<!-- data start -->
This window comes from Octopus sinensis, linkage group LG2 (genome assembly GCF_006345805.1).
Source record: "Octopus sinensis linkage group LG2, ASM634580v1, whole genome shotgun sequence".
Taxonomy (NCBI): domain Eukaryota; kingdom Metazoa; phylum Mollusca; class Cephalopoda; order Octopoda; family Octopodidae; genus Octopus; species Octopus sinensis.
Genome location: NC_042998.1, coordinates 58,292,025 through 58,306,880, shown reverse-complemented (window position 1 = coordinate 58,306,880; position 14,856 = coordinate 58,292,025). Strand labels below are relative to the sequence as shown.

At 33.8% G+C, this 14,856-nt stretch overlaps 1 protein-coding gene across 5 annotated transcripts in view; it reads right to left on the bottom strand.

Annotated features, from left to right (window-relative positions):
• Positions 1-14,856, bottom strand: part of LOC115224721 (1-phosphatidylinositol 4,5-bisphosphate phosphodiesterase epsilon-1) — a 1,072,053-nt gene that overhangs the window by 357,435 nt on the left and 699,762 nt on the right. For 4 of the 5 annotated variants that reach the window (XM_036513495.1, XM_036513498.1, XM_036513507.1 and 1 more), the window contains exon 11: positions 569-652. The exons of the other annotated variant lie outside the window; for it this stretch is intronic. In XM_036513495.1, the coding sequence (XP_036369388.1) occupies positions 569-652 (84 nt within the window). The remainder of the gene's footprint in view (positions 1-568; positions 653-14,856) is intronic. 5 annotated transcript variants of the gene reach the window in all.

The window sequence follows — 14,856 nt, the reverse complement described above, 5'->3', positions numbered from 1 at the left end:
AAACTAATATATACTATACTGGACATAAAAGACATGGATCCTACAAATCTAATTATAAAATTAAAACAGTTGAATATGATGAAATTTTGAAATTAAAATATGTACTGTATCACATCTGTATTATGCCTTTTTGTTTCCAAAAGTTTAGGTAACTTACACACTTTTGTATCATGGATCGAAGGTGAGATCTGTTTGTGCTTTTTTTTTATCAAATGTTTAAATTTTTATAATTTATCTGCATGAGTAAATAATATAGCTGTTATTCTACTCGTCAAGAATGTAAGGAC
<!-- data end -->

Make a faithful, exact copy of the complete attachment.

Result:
This window comes from Octopus sinensis, linkage group LG2 (genome assembly GCF_006345805.1).
Source record: "Octopus sinensis linkage group LG2, ASM634580v1, whole genome shotgun sequence".
Taxonomy (NCBI): domain Eukaryota; kingdom Metazoa; phylum Mollusca; class Cephalopoda; order Octopoda; family Octopodidae; genus Octopus; species Octopus sinensis.
Genome location: NC_042998.1, coordinates 58,292,025 through 58,306,880, shown reverse-complemented (window position 1 = coordinate 58,306,880; position 14,856 = coordinate 58,292,025). Strand labels below are relative to the sequence as shown.

At 33.8% G+C, this 14,856-nt stretch overlaps 1 protein-coding gene across 5 annotated transcripts in view; it reads right to left on the bottom strand.

Annotated features, from left to right (window-relative positions):
• Positions 1-14,856, bottom strand: part of LOC115224721 (1-phosphatidylinositol 4,5-bisphosphate phosphodiesterase epsilon-1) — a 1,072,053-nt gene that overhangs the window by 357,435 nt on the left and 699,762 nt on the right. For 4 of the 5 annotated variants that reach the window (XM_036513495.1, XM_036513498.1, XM_036513507.1 and 1 more), the window contains exon 11: positions 569-652. The exons of the other annotated variant lie outside the window; for it this stretch is intronic. In XM_036513495.1, the coding sequence (XP_036369388.1) occupies positions 569-652 (84 nt within the window). The remainder of the gene's footprint in view (positions 1-568; positions 653-14,856) is intronic. 5 annotated transcript variants of the gene reach the window in all.

The window sequence follows — 14,856 nt, the reverse complement described above, 5'->3', positions numbered from 1 at the left end:
AAACTAATATATACTATACTGGACATAAAAGACATGGATCCTACAAATCTAATTATAAAATTAAAACAGTTGAATATGATGAAATTTTGAAATTAAAATATGTACTGTATCACATCTGTATTATGCCTTTTTGTTTCCAAAAGTTTAGGTAACTTACACACTTTTGTATCATGGATCGAAGGTGAGATCTGTTTGTGCTTTTTTTTTATCAAATGTTTAAATTTTTATAATTTATCTGCATGAGTAAATAATATAGCTGTTATTCTACTCGTCAAGAATGTAAGGAC